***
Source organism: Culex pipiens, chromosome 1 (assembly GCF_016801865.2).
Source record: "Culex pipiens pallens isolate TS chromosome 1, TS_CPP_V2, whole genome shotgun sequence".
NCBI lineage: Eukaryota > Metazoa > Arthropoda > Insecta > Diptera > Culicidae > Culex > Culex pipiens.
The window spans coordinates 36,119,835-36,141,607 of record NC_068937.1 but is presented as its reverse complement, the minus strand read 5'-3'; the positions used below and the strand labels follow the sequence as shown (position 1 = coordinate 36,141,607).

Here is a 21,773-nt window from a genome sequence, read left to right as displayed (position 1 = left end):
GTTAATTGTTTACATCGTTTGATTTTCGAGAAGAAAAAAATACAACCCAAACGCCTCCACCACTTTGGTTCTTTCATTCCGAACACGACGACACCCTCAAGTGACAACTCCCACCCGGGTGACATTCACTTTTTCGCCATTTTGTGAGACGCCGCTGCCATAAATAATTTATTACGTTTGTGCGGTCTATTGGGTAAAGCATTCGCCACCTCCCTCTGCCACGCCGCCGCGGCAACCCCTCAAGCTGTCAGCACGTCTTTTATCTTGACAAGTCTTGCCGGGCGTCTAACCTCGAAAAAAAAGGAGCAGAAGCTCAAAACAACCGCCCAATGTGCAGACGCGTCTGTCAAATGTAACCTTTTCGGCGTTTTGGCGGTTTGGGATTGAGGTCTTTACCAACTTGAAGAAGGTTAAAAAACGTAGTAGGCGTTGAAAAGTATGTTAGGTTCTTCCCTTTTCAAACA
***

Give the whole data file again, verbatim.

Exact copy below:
Source organism: Culex pipiens, chromosome 1 (assembly GCF_016801865.2).
Source record: "Culex pipiens pallens isolate TS chromosome 1, TS_CPP_V2, whole genome shotgun sequence".
NCBI lineage: Eukaryota > Metazoa > Arthropoda > Insecta > Diptera > Culicidae > Culex > Culex pipiens.
The window spans coordinates 36,119,835-36,141,607 of record NC_068937.1 but is presented as its reverse complement, the minus strand read 5'-3'; the positions used below and the strand labels follow the sequence as shown (position 1 = coordinate 36,141,607).

Here is a 21,773-nt window from a genome sequence, read left to right as displayed (position 1 = left end):
GTTAATTGTTTACATCGTTTGATTTTCGAGAAGAAAAAAATACAACCCAAACGCCTCCACCACTTTGGTTCTTTCATTCCGAACACGACGACACCCTCAAGTGACAACTCCCACCCGGGTGACATTCACTTTTTCGCCATTTTGTGAGACGCCGCTGCCATAAATAATTTATTACGTTTGTGCGGTCTATTGGGTAAAGCATTCGCCACCTCCCTCTGCCACGCCGCCGCGGCAACCCCTCAAGCTGTCAGCACGTCTTTTATCTTGACAAGTCTTGCCGGGCGTCTAACCTCGAAAAAAAAGGAGCAGAAGCTCAAAACAACCGCCCAATGTGCAGACGCGTCTGTCAAATGTAACCTTTTCGGCGTTTTGGCGGTTTGGGATTGAGGTCTTTACCAACTTGAAGAAGGTTAAAAAACGTAGTAGGCGTTGAAAAGTATGTTAGGTTCTTCCCTTTTCAAACA